Tuesday, September 14, 2010

Oktoberfest 2010 is Coming Soon in Munich, Bavaria, Germany

I already posted some images and information about Oktoberfest in my other site, Travel and Explore Germany. Feel free to click the link to read more infos about the largest fair in the world that is held every year in Theresienwiese in Munich, the capital city of Bavaria, Germany. This year's celebration commemorates the 200th anniversary and will run from September 18 to October 3, 2010.

Here are some of the snapshots I took during our visit last September 2009.

Around six million of people visit Oktoberfest every year. Be careful if you are bringing your kids with you because there are truly a lot of people in the festival.

The original "Oktoberfest" occurred in Munich, on October 18, 1810: For the commemoration of their marriage, Crown Prince Ludwig (later King Ludwig I) and Princess Therese of Saxe-Hildburghausen (namesake of the Theresienwiese festival grounds) organized a great horse race (the marriage took place on October 12; the horse race on October 17—therefore, there are different dates named as being the first Oktoberfest).


Since 1950, there has been a traditional festival opening: A twelve gun salute and the tapping of the first keg of Oktoberfest beer at 12:00 by the incumbent Mayor of Munich with the cry "O'zapft is!" ("It's tapped!" in the Austro-Bavarian language) opens the Oktoberfest. The Mayor then gives the first beer to the Minister-President of the State of Bavaria. The first mayor to tap the keg was Thomas Wimmer.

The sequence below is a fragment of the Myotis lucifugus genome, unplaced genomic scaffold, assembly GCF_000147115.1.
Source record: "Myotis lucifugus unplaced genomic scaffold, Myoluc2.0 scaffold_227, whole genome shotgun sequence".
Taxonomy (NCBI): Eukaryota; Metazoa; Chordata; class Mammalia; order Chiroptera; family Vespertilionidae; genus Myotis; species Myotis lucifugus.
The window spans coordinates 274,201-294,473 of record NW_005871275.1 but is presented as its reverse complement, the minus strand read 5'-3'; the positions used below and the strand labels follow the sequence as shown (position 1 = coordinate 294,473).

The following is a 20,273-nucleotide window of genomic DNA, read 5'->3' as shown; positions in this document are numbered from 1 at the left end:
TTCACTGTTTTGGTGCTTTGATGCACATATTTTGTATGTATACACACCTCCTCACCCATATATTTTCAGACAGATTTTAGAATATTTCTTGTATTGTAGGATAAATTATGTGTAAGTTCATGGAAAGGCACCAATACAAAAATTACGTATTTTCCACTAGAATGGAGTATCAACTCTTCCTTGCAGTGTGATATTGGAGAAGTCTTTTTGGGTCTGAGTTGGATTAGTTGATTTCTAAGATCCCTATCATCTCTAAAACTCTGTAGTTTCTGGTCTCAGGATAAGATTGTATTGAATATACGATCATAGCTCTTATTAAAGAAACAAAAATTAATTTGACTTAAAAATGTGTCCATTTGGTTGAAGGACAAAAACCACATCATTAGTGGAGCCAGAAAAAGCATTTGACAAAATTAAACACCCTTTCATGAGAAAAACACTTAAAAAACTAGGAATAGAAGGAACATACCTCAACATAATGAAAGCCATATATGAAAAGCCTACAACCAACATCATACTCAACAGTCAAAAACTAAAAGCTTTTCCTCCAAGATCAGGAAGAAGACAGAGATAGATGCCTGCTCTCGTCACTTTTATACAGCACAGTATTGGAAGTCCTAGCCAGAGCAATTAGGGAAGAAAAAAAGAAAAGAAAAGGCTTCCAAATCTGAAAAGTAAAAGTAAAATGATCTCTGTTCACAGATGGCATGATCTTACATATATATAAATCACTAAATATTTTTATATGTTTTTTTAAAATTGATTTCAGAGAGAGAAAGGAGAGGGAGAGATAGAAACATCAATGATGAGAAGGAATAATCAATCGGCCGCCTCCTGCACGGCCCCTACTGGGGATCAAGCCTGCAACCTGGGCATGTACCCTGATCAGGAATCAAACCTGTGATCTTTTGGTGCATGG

By 1960, the Oktoberfest had turned into an enormous world-famous festival. After this foreigners began to picture Germans as wearing the Sennerhut, Lederhosen, and the girls in Dirndl. Horse races ended in 1960.

It is customary for people during the Oktoberfest to wear cowboy shaped hats, which contain a tuft of goat hair. In Germany, goat hair is highly valued and prized, making it one of the most expensive objects for sale. The more tufts of goat hair on your hat, the wealthier you are considered to be. But now, due to textiles and cheap imitations, this tradition has been ending because it is so easy to fake goat hair with the technology at our fingertips. more here

striking a pose during our visit last September 2009. You can see the tower of the Paulaner beer tent in my background.



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